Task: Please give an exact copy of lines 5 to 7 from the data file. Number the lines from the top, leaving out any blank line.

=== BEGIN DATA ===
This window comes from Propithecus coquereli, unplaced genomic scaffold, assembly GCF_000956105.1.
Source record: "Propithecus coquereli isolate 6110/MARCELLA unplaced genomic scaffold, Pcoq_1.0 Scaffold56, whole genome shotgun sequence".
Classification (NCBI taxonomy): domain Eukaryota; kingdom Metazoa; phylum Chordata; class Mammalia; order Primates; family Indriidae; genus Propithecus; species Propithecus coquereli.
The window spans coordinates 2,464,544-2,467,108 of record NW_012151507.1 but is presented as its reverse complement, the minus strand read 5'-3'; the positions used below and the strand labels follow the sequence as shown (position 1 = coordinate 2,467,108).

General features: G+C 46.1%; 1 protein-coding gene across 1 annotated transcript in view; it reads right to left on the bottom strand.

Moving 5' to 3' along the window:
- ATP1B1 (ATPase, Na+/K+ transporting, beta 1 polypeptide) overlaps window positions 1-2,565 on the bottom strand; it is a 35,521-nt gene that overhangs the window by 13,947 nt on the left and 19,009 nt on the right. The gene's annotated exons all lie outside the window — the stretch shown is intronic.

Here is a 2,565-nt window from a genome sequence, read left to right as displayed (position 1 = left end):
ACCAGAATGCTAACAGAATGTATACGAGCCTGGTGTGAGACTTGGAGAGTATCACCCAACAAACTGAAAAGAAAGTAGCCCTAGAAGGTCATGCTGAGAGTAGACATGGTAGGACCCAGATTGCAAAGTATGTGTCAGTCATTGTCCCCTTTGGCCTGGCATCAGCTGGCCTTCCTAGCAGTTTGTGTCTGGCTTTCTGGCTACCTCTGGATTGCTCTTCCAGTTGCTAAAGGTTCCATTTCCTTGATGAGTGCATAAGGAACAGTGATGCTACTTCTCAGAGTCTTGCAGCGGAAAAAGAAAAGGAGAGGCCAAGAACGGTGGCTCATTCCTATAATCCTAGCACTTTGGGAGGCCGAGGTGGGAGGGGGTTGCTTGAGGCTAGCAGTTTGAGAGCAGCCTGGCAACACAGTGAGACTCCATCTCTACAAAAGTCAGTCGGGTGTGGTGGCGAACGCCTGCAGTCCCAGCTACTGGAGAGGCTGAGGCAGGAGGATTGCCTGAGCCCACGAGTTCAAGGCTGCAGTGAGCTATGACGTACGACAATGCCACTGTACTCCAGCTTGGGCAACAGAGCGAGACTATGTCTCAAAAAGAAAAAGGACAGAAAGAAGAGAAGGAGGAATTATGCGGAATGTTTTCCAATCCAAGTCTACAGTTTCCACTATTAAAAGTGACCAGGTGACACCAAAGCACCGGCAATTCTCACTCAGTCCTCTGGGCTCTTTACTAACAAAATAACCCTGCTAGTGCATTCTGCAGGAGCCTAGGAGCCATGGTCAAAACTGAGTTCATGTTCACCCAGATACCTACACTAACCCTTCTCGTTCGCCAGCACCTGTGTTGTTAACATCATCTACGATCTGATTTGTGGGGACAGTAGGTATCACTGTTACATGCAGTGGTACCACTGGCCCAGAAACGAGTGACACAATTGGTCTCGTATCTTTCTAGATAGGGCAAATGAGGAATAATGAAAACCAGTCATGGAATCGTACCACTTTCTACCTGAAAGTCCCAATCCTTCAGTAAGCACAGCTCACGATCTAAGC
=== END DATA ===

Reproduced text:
General features: G+C 46.1%; 1 protein-coding gene across 1 annotated transcript in view; it reads right to left on the bottom strand.

Moving 5' to 3' along the window:
- ATP1B1 (ATPase, Na+/K+ transporting, beta 1 polypeptide) overlaps window positions 1-2,565 on the bottom strand; it is a 35,521-nt gene that overhangs the window by 13,947 nt on the left and 19,009 nt on the right. The gene's annotated exons all lie outside the window — the stretch shown is intronic.